Did you get blessed with some new electronics this year? From cell phones to televisions, from ink cartridges to batteries, here is what to do with all of that old stuff. Hint: some of these items are considered hazardous waste and should not be thrown away in the regular trash. Materials can leach from the components and becfome toxic.
Return used ink cartridges to office supply stores. Many of these stores have bins in which you can drop the cartridges. Some stores, such as Staples, will actually pay you in a certificate or gift card to the store for as much as $10 a cartridge. You can ask the store for a special bag to collect your used cartridges, and then bring them to the customer service desk.
Cell phones can be gifted to organizations that will refurbish them and supply them to people in need, such as women who are suffering from domestic abuse and may need to use them to call 911. Other organizations will take the phones apart recycle the various components safely. Look for drop off points at electronic stores, community centers and town halls. Or, check out the website call2recycle.or to find out where you can drop off your cell phones.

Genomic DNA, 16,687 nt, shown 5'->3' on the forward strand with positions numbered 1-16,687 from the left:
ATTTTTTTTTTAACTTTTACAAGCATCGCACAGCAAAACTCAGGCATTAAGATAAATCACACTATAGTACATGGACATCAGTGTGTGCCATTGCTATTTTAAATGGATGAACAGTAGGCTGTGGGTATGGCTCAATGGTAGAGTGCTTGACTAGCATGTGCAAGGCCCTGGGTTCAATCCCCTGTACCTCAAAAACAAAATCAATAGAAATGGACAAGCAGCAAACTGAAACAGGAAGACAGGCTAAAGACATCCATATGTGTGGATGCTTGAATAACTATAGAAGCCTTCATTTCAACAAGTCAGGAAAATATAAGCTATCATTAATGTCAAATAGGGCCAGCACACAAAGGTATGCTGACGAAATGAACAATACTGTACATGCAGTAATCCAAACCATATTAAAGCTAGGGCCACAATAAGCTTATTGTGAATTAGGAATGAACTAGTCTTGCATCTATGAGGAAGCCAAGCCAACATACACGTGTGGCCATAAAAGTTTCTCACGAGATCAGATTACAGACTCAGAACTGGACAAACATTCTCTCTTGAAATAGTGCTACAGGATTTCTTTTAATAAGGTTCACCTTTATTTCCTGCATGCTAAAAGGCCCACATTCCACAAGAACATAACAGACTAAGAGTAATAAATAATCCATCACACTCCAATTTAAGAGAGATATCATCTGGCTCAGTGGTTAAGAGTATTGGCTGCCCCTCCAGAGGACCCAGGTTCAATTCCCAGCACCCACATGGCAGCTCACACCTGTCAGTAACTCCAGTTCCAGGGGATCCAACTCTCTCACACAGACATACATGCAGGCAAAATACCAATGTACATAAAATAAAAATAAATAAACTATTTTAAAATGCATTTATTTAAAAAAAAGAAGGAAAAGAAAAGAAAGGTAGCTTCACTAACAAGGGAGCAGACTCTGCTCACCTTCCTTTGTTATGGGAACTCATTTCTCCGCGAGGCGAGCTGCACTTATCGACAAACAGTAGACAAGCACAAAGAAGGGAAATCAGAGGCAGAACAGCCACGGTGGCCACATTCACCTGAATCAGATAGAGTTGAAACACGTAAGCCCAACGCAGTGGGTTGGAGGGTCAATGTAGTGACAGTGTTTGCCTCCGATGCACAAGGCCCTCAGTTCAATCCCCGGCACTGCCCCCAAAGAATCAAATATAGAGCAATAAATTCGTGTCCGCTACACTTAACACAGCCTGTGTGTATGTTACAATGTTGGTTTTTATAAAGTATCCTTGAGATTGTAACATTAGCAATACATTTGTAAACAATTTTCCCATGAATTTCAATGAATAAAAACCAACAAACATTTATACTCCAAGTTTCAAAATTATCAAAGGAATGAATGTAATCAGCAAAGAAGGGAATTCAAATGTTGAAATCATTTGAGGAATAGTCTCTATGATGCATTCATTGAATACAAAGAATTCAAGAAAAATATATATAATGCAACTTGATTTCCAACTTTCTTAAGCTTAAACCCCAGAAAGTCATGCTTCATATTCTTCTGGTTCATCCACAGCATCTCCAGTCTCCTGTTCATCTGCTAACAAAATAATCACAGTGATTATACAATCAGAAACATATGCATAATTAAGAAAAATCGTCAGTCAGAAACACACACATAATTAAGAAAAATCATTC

Rechargeable batteries can also be recycled using one of the locations you can find at call2recycle.org. Many towns and communities offer drop off points or special pick up days for hazardous materials, which include rechargeable batteries, both the standard sizes you might use for digital cameras and other electronics, to laptop batteries. Regular alkaline batteries are not recycled at this time. I only found this out last year, after many failed attempted to get someone to take the buck load of alkaline batteries that we had religiously saved to recycle. All of those electronic toys certainly generate a lot of waste.
Mary Ann Romans writes about everything related to saving money in the Frugal Blog, technology in the Computing Blog, and creating a home in the Home Blog. You can read more of her articles by clicking here.